Report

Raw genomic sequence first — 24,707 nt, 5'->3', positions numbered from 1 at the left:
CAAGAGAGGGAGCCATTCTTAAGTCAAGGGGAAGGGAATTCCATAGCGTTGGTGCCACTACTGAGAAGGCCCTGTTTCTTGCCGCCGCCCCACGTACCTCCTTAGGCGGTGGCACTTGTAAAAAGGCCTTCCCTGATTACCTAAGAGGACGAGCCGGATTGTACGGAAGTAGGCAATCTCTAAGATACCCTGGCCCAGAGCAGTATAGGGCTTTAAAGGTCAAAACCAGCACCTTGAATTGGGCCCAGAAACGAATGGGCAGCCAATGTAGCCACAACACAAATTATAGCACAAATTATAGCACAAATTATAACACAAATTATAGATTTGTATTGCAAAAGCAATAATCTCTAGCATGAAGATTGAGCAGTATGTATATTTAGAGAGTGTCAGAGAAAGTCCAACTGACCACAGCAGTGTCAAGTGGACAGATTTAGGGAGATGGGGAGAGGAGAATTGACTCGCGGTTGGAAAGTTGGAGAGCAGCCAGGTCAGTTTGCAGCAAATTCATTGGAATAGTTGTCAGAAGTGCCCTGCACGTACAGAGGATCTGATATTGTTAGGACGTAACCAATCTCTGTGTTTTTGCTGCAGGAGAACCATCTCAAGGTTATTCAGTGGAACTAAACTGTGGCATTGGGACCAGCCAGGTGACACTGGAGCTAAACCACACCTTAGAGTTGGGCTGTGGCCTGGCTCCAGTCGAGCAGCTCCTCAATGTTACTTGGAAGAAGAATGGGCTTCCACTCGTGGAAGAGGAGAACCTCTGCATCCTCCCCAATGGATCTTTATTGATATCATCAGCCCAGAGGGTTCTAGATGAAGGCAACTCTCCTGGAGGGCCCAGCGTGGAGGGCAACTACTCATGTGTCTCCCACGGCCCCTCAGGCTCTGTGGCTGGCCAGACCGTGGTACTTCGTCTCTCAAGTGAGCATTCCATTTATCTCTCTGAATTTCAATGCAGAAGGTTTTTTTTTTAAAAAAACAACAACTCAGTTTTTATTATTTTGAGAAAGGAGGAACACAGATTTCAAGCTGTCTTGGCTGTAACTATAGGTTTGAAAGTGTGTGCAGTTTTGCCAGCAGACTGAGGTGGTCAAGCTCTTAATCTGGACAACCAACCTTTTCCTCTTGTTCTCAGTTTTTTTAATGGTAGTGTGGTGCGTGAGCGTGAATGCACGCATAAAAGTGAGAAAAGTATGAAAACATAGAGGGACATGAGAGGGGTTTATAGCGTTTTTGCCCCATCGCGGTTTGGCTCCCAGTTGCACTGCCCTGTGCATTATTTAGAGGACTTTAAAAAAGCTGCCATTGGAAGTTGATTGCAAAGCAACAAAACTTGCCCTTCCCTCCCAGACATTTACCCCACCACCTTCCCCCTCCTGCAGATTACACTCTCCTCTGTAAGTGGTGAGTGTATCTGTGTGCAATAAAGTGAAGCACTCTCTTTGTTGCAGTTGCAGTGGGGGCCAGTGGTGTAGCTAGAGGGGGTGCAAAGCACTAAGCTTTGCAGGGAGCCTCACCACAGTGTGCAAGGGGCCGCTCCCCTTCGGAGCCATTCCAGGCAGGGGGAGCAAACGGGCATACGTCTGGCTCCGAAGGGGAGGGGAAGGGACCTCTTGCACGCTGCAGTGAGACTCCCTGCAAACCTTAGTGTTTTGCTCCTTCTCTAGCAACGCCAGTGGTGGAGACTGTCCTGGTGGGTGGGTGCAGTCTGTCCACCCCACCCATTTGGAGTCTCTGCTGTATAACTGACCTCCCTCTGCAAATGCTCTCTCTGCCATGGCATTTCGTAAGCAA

Contact Mechanics B659: Principles of Intelligent Robot Motion Spring 2013 Kris Hauser Agenda • Modeling contacts, friction • Form closure, force closure • Equilibrium, support polygons Contact modeling • Contact is a complex phenomenon involving deformation and molecular forces… simpler abstractions are used to make sense of it • We will consider a rigid object against a static fixture in this class • Common contact models: • Frictionless point contact • Point contact with Coulomb friction • Soft-finger contact Point contact justification • Consider rigid objects A and B that make contact over region R • Contact pressures (x) 0 for all x R • If R is a planar region, with uniform friction and uniform normal, then all pressure distributions over R are equivalent to • A combination of forces on convex hull of R • If R is polygonal, a combination of forces on the vertices of the convex hull of R • [“Equivalent”: one-to-one mapping between span of forces/torques caused by pressure distribution over R and the span of forces/torques caused by forces at point contacts] B R A Frictionless contact points • Contact point ci, normal ni for i=1,…,N • Non-penetration constraint on object’s motion: ≥ 0 • Here is measured with respect to the motion of the object • Unilateral constraint object fixture Frictionless dynamics • Assume body at rest • Consider pre-contact acceleration a, angular accel • Nonpenetration ≥ 0 must be satisfied post-contact • Solve for nonnegative contact forces fi that alter acceleration to satisfy constraints object fixture a Post impact velocity • Post impact velocities • ’ = + / • ’ = + −1 ( × ) Forces at COM Torques about COM • Post-contact acceleration at contact: = ′ + ′ × • Formulating nonpenetration constraints: • = + × + − [ ] −1 [ ] ≥0 Matrix formulation • Note that the terms can be written • + −1 ≥ 0 • With = 1, … , , = , , element-wise inequality • G is the grasp matrix (Jacobian of contact points w.r.t. rigid body transform) • Each of these linear inequalities in the fk’s must be satisfied for all i. • Write out + ≥ 0 • = −1 (symmetric positive semi-definite) • = (vector of initial contact accelerations in normal dir.) Complementarity constraints • Nonpenetration constraints + ≥ 0 • Positivity constraints ≥ 0 • Underconstrained system – how to prevent arbitrarily large forces? • Extra complementarity constraint: fi must be 0 whenever > 0 • Meaning: a contact force is allowed only if the contact remains after the application of forces Note relationship • Expressed as ⋅ ( ) = 0 to virtual work! • More compactly formulated as + = 0 • Result: linear complementarity problem (LCP) that can be solved as a convex quadratic program (QP) or using more specialized solvers (Lemke’s algorithm) Frictional contact • Coulomb friction model • • • • Normal force = Tangential force = − Coefficient of friction μ Constraint: ≤ • Space of possible contact forces described by a friction cone tan−1 n n Quadratic constraint model 2 ≤ 2 − ⋅ 2 − 2 ≤ 0 − 2 2 + 2 − 2 2 ≤ 0 Cone specified exactly using following two constraints 1. − 1 + 2 ≤ 0 (quadratic nonconvex constraint) 2. ≥ 0 (linear) • Constraint 1 is relatively hard to deal with numerically • • • • Frictional contact approximations • In the plane, frictional contacts can be treated as two frictionless contacts • The 3D analogue is the common pyramidal approximation to the friction cone • Caveats: • In formulation Af + b >= 0, A is no longer a symmetric matrix, which means solution is nonunique and QP is no longer convex • Complementarity conditions require consideration of sticking, slipping, and separating contact modes High level issues • Zero, one, or multiple solutions? (Painlevé paradox) • Rest forces (acceleration variables) vs dynamic impacts (velocity variables) • Active research in improved friction models • Most modern rigid body simulators use specialized algorithms for speed and numerical stability • Often sacrificing some degree of physical accuracy • Suitable for games, CGI, most robot manipulation tasks where microscopic precision is not needed Other Tasks • Determine whether a fixture resists disturbances (form closure) • Determine whether a disturbance can be nullified by active forces applied by a robot (force closure) • Determine whether an object is stable against gravity (static equilibrium) • Quality metrics for each of the above tasks Form Closure • A fixture is in form closure if any possible movement of the object is resisted by a non-penetration constraint • Useful for fixturing workpieces for manufacturing operations (drilling, polishing, machining) • Depends only on contact geometry Form closure Not form closure Testing Form Closure • Normal matrix N and grasp matrix G • Condition 1: A grasp is not in form closure if there exists a nonzero vector x such that NTGTx > 0 • x represents a rigid body translation and rotation • Definition: If the only x that satisfies NTGTx >= 0 is the zero vector, then the grasp is in first-order form closure • Linear programming formulation • How many contact points needed? • In 2D, need 4 points • In 3D, need 7 points • Nondegeneracy of NTGT must be satisfied Higher-order form closure • This doesn’t always work… sometimes there are nonzero vectors x with NTGTx = 0 but are still form closure! • Need to look at second derivatives (or higher) Form closure Not form closure Force Closure • Force closure: any disturbance force can be nullified by active forces applied by the robot • This requires consideration of robot kinematics and actuation properties • Form closure => force closure • Converse doesn’t hold in case of frictional contact Force closure but not form closure Not force closure Static Equilibrium • Need forces at contacts to support object against gravity f2 f1 mg f1 f 2 mg 0 f1 (c p1 ) f 2 (c p2 ) 0 f1 FC1 , f 2 FC2 Force balance Torque balance Friction constraint Equilibrium vs form closure • Consider augmenting set of contacts with a “gravity contact”: a frictionless contact at COM pointing straight downward • Form closure of augmented system => equilibrium Support Polygon Side Top Doesn’t correspond to convex hull of contacts projected onto plane Strong vs. weak stability • Weak stability: there exist a set of equilibrium forces that satisfy friction constraints • Strong stability: all forces that satisfy friction constraints and complementarity conditions yield equilibrium (multiple solutions) • Notions are equivalent without friction A situation that is weakly, but not strongly stable Some robotics researchers that work in contact mechanics • • • • • • • Antonio Bicchi (Pisa) Jeff Trinkle (RPI) Matt Mason (CMU) Elon Rimon (Technion) Mark Cutkosky (Stanford) Joel Burdick (Caltech) (many others) Recap • Contact mechanics: contact models, simulation • Form/force closure formulation and testing • Static equilibrium